Kowa 8x42 BD42-8
The 8x42 BD-42-8 model, tested here by us, belongs to a group of binoculars produced still in Japan. That series consists of devices with the following parameters: 8x25, 10x25, 8x32, 10x32, 8x42 and 10x42. As the company claims, these binoculars were designed in such a way so they are physically the lightest and the most handy, while their high-quality optics remains intact. Their construction is based on Schmidt-Pechan roof prisms, made of BaK-4 glass, with phase correction coatings. One edge of the Pechan prism doesn’t ensure you a complete reflection so it must be covered by an additional reflection layer. Kowa used a highly reflective C3 coating which reduces the losses of light to just 1%. That result is by several percent better (at both ends of the visible spectrum even by over 10% better) than in the case of standard aluminum coatings.
The binoculars are waterproof, nitrogen-filled and they come with a two-year warranty period.
- solidly made, stylish casing,
- low astigmatism,
- sensibly corrected coma,
- slight light fall-off on the edge of the field of view,
- good quality prisms made of BaK-4 glass,
- clean and dark inside the tubes.
- narrow field of view,
- noticeably truncated exit pupils,
- weak distortion correction,
- noticeable chromatic aberration on the edge of the field of view.
Although our test result of the Kowa 8x42 is good, the overtone of our summary won’t be positive. That Japanese company decided to use a narrow field of view. We can understand their reasons but not without difficulty. If the field is so narrow you should get something else instead. For example you can expect the field which is corrected perfectly well till the very edge. Here there is no such thing, though. Quite the opposite in fact.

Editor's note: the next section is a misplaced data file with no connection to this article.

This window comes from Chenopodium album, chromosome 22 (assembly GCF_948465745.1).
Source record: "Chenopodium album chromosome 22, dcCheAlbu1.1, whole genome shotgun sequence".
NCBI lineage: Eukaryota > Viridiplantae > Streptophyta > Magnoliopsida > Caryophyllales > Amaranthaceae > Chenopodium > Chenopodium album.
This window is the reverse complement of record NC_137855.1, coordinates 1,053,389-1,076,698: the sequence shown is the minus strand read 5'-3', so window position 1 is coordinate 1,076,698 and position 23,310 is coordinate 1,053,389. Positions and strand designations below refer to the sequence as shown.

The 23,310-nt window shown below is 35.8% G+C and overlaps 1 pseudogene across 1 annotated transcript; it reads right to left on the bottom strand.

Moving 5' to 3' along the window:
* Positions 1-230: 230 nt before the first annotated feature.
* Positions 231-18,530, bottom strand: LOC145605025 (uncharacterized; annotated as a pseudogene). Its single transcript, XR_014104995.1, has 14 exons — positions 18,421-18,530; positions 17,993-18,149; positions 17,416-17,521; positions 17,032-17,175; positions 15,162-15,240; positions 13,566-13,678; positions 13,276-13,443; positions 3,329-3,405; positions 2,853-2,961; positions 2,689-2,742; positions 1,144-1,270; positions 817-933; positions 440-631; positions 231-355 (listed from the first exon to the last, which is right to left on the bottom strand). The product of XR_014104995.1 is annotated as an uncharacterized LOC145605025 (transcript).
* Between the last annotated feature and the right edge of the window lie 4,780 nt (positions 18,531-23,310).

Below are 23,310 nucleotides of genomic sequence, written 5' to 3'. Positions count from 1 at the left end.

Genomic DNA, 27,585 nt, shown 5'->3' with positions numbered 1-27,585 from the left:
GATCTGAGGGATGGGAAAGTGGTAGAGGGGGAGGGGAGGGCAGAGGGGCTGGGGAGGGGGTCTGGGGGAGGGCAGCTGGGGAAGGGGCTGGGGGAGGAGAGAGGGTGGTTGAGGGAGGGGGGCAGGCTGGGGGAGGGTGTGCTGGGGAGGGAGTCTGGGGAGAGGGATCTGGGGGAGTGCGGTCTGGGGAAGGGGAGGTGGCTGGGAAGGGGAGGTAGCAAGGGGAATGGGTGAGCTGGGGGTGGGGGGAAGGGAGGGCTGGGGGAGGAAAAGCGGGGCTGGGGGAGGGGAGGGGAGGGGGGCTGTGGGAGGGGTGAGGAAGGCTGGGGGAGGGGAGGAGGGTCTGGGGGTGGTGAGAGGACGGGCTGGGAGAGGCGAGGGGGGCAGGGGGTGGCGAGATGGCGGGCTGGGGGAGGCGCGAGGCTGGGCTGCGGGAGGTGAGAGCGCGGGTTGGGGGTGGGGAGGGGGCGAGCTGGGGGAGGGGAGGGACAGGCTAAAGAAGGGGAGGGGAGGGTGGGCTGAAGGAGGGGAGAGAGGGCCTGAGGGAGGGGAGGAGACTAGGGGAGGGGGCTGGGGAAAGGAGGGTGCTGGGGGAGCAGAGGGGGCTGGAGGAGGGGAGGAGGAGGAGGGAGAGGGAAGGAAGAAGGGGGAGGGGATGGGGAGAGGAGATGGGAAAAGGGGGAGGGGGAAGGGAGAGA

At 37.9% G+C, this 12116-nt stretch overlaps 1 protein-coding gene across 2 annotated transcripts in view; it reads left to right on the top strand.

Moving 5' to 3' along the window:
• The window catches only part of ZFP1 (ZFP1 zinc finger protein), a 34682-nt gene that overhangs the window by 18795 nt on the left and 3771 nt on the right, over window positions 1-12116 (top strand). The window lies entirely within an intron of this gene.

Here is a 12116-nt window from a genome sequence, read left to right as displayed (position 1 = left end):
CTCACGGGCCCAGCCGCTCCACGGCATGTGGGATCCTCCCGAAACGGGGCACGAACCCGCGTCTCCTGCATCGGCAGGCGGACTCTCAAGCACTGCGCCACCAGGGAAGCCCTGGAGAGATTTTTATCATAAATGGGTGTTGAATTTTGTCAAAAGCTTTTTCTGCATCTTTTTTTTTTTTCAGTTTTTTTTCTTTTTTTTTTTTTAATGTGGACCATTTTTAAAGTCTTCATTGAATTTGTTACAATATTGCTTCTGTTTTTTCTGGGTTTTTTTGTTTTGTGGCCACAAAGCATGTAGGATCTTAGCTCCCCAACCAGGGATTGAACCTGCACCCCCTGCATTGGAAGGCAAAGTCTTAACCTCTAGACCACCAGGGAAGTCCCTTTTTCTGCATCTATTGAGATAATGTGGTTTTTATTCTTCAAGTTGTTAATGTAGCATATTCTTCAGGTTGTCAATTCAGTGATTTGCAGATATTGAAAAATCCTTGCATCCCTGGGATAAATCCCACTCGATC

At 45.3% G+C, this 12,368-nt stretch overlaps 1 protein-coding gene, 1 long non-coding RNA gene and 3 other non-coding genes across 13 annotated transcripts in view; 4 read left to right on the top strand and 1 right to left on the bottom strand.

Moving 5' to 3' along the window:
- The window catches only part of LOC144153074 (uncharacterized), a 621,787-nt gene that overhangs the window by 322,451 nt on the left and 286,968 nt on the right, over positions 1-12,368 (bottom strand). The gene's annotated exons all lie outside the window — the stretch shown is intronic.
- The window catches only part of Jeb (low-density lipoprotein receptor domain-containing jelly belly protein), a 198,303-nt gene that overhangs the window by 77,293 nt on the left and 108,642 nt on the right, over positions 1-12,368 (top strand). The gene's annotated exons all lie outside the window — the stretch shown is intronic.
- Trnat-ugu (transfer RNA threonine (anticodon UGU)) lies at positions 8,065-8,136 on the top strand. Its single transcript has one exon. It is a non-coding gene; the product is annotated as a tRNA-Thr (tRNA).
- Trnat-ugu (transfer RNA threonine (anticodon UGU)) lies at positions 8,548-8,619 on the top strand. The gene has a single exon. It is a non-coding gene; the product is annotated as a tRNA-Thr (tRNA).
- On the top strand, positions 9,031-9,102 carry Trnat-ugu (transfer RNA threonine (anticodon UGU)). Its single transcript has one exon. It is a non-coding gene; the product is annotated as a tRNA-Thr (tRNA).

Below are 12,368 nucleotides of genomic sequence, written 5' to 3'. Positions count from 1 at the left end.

The distortion is corrected weakly, the chromatic aberration on the same edge of the field as well. You see neither good, high resolution, kept to the very end of the field, nor a perfect coma correction. Additionally there are significantly truncated exit pupils and an average transmission function graph (presented below). Faults like these we could accept in the case a roof prism instrument for ~150 Euro but from a Japanese piece of equipment costing almost 500 Euro we expect much more – certainly not a transmission level of 82-85% in the centre of the visible spectrum.
The Kowa BD 10x42 model fared very well in our tests. The field of view of eyepieces was sufficiently wide so the pair of binoculars could boast of a significant field, reaching 6 degrees. What’s interesting, that field was corrected as well as in the 8x42 model. We encouraged the purchase of the Kowa 10x42 but if you want to buy the Kowa 8x42 we advise you to think that decision over seriously. You can find several better options at such a price.
Pentax 8x43 ED DCF and Kowa 8x42 BD42-8